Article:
This is the second in a series of posts about my recent trip to the Central African Republic (CAR). Beginning in 2013, inter-communal violence has led to large population displacements and overwhelming humanitarian needs. Médecins Sans Frontières (MSF) is providing medical care throughout the country.
With one-million people displaced -- a quarter of CAR's population -- the need for massive humanitarian assistance is obvious. Yet the response has been totally inadequate.
Sabine and Monique and their families share two small tents in Eveche camp in Bossangoa, a town of 50,000 about 300 kilometres northwest of the capital, Bangui. In the past six months they have received a little food and some plastic sheeting to help their 15 family members survive a terrible ordeal.
They would like to return home to rebuild their burned-out houses and tend their fields. But they can't envision doing so without an improvement in the security situation, and without help to rebuild their lives and livelihoods.
Sabine and Monique are among the hundreds of thousands displaced by violence that has swept CAR over the past year, violence that has worsened dramatically since December 2013. Town after town along the route from Bangui to Bossangoa has been destroyed. The inhabitants have scattered into the bush. Homes and crops have been burned to the ground. Fields now lie untended even as the planting season fast approaches. The health situation is deteriorating, with alarming rates of malnutrition and malaria.
In Bossangoa, food and plastic sheeting have been delivered to displaced people in the town centre. But there are more than 100,000 villagers from surrounding towns who have been burned out of their homes and have been hiding in the bush for some for six months. These people have yet to receive any humanitarian assistance at all.
Even as inter-communal violence spread dangerously out of control, the funding appeal for CAR remained the most poorly subscribed in the world, a reflection of both CAR's lack of perceived geostrategic value and our collective moral failure.
"While things appear bleak, there is still time. We can't lose hope and abandon the people of CAR, nor lose our empathy and desire to accompany both sides in their hour of need."
Some of the few NGOs present have made efforts to initiate inter-faith dialogue, and religious leaders from Bangui have called for tolerance and reconciliation. But inter-communal hatred and violence are hard to contain once they start.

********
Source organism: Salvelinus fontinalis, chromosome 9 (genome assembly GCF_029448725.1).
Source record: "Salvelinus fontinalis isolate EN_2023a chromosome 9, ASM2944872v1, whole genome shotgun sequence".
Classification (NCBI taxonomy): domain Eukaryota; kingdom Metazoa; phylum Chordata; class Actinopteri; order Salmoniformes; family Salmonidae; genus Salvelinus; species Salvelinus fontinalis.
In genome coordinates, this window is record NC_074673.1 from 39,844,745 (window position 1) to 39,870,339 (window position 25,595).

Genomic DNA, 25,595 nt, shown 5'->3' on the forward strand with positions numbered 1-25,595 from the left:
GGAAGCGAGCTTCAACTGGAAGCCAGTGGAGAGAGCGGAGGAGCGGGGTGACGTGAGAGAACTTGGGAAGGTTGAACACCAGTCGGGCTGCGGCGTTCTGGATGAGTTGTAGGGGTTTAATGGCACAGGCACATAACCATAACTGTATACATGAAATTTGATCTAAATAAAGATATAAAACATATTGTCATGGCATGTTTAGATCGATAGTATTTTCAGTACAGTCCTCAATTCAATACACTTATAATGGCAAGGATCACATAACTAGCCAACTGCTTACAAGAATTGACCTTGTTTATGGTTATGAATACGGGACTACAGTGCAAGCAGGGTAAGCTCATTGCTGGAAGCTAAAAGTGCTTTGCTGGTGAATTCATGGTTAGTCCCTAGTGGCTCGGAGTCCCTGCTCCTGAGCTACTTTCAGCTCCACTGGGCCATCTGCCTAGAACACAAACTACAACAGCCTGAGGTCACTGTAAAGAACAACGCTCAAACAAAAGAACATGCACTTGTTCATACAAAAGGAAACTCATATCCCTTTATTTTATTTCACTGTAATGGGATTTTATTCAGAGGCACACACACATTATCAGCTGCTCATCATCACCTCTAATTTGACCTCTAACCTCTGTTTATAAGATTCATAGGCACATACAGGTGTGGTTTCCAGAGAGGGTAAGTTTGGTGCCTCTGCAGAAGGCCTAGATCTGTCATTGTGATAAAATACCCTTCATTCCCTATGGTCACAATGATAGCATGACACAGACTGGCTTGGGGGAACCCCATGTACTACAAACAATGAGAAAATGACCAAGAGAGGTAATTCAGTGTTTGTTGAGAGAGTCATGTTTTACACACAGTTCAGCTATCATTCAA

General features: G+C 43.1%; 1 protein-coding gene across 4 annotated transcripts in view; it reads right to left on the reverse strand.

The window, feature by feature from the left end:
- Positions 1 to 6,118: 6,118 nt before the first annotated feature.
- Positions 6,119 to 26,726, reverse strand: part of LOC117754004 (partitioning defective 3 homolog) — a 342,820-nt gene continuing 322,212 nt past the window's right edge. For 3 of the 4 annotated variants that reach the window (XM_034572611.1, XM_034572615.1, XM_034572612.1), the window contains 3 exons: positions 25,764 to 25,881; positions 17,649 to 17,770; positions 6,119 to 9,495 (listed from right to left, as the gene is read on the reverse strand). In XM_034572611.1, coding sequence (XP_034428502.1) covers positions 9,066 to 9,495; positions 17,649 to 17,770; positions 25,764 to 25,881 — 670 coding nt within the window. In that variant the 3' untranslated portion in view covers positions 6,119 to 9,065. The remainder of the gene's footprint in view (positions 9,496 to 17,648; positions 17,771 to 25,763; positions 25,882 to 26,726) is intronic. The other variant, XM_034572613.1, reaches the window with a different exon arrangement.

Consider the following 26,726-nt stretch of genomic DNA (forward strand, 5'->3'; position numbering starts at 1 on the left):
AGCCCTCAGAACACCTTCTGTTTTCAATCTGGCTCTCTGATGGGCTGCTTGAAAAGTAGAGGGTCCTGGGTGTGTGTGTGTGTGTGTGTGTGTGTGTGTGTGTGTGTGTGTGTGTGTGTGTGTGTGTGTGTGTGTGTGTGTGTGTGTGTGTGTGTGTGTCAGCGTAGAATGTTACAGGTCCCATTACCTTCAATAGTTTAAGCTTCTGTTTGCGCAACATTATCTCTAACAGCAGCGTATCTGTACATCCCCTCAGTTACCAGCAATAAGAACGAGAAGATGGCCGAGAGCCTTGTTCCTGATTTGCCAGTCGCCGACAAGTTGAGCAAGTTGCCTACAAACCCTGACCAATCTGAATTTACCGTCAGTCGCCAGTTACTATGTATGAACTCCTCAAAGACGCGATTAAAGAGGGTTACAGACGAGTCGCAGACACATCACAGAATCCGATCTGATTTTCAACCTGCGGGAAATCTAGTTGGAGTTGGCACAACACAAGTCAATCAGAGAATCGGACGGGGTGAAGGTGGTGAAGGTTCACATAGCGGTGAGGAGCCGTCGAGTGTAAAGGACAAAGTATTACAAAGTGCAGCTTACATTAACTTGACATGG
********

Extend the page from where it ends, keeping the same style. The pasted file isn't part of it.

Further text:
In Bossangoa, opposing communities have cut each other off from fields, markets and even emergency medical care. MSF struggles to ensure that patients from both sides feel safe enough in our facilities that they can stay for a full recovery.
Elsewhere it has been a losing battle. In one particularly brutal attack on Christmas Eve, 10 patients in Bangui were taken from their rooms and found murdered in the street the next morning.
CAR's Muslim minority is being blamed for having supported the brutal Seleka militias, and they are coming under increasing attack. Entire communities are being forced to flee, in some cases under the protection of African Union (AU) peacekeeping forces.
Even as they retreat, convoys of fleeing civilians are being preyed upon. Two weeks ago outside Bouar, a convoy of trucks evacuating families to safety was stopped by an angry mob and 22 civilians onboard were killed.
Pain of loss prevents forgiveness
Back in Eveche camp, I meet Ali Sambi, a bricklayer and a seemingly mild-mannered father of 10. He is the family's only remaining breadwinner and cannot risk going home. When talk turns to rebuilding their lives, he and his camp neighbours boil with hatred. The pain of loss is too fresh for forgiveness.
On the other side of town, the displaced families I meet at the Ecole Liberté camp have their possessions piled high in front of their ragged tents. AU forces protect the camp for now but the residents are making plans to flee.
Abu says he would like to restart his life and live peacefully as they did before. But for now he can only think of surviving day to day, not about rebuilding or caring for his family's wellbeing.
While things appear bleak, there is still time. We can't lose hope and abandon the people of CAR, nor lose our empathy and desire to accompany both sides in their hour of need.
The Economic Community of Central African States and CAR's new interim president Catherine Samba Panza face the tough task of restoring law, order and social services, helping the population to overcome its pent-up anger, and assisting citizens to restart their lives. Ultimately they will have to ensure that the next elections are less about the struggle for power than about creating the possibility for hope and reconciliation.
The world must not fail in its responsibilities. There is still time to act. We must take a humanitarian stand; UN member states must ensure that CAR is prevented from falling deeper into a cycle of violence from which it will not easily recover.
Last month, more than 8,000 displaced and terrified Muslims began preparing to flee en masse from Bossangoa, with the goal of leaving the country. There weren't enough vehicles to transport everyone who wanted to go, and in many cases families were forced to split up, with the men staying behind while the women and children joined the convoy out of CAR.
The situation continues to worsen. This week, MSF issued a damning indictment of the response to the escalating violence against civilians in the Central African Republic. MSF condemned the "utter failure" of the international community, and highlighted the targeted killing of the minority Muslims.
ALSO ON HUFFPOST: